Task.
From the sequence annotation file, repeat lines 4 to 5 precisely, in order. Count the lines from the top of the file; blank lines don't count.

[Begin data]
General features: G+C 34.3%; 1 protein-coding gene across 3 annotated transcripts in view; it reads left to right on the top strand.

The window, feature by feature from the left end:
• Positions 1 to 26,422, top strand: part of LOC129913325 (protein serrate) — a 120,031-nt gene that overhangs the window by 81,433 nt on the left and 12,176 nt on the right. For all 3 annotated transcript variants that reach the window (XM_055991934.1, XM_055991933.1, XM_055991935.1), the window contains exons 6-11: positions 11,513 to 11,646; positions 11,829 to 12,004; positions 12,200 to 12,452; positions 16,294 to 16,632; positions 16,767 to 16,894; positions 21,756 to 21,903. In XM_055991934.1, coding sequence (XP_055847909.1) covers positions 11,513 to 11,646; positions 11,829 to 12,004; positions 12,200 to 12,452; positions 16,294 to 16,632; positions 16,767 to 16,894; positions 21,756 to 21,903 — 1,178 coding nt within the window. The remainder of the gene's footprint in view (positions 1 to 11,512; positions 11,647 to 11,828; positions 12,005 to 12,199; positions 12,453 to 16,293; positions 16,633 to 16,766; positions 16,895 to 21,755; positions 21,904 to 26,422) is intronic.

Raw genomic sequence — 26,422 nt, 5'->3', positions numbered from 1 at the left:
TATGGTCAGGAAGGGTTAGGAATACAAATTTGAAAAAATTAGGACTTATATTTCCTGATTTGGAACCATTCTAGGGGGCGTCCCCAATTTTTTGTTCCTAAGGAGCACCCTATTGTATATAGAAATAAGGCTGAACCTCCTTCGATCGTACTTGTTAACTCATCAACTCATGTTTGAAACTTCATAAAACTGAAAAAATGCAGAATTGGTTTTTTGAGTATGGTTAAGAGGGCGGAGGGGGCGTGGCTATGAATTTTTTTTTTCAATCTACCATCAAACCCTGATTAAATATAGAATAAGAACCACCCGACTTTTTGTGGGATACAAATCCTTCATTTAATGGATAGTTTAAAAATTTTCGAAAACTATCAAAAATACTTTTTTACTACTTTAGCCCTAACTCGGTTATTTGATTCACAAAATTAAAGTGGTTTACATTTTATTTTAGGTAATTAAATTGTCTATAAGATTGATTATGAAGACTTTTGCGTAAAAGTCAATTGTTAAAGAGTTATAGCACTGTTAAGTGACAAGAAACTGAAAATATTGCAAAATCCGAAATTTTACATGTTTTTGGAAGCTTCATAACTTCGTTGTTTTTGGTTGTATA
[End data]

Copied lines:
Raw genomic sequence — 26,422 nt, 5'->3', positions numbered from 1 at the left:
TATGGTCAGGAAGGGTTAGGAATACAAATTTGAAAAAATTAGGACTTATATTTCCTGATTTGGAACCATTCTAGGGGGCGTCCCCAATTTTTTGTTCCTAAGGAGCACCCTATTGTATATAGAAATAAGGCTGAACCTCCTTCGATCGTACTTGTTAACTCATCAACTCATGTTTGAAACTTCATAAAACTGAAAAAATGCAGAATTGGTTTTTTGAGTATGGTTAAGAGGGCGGAGGGGGCGTGGCTATGAATTTTTTTTTTCAATCTACCATCAAACCCTGATTAAATATAGAATAAGAACCACCCGACTTTTTGTGGGATACAAATCCTTCATTTAATGGATAGTTTAAAAATTTTCGAAAACTATCAAAAATACTTTTTTACTACTTTAGCCCTAACTCGGTTATTTGATTCACAAAATTAAAGTGGTTTACATTTTATTTTAGGTAATTAAATTGTCTATAAGATTGATTATGAAGACTTTTGCGTAAAAGTCAATTGTTAAAGAGTTATAGCACTGTTAAGTGACAAGAAACTGAAAATATTGCAAAATCCGAAATTTTACATGTTTTTGGAAGCTTCATAACTTCGTTGTTTTTGGTTGTATA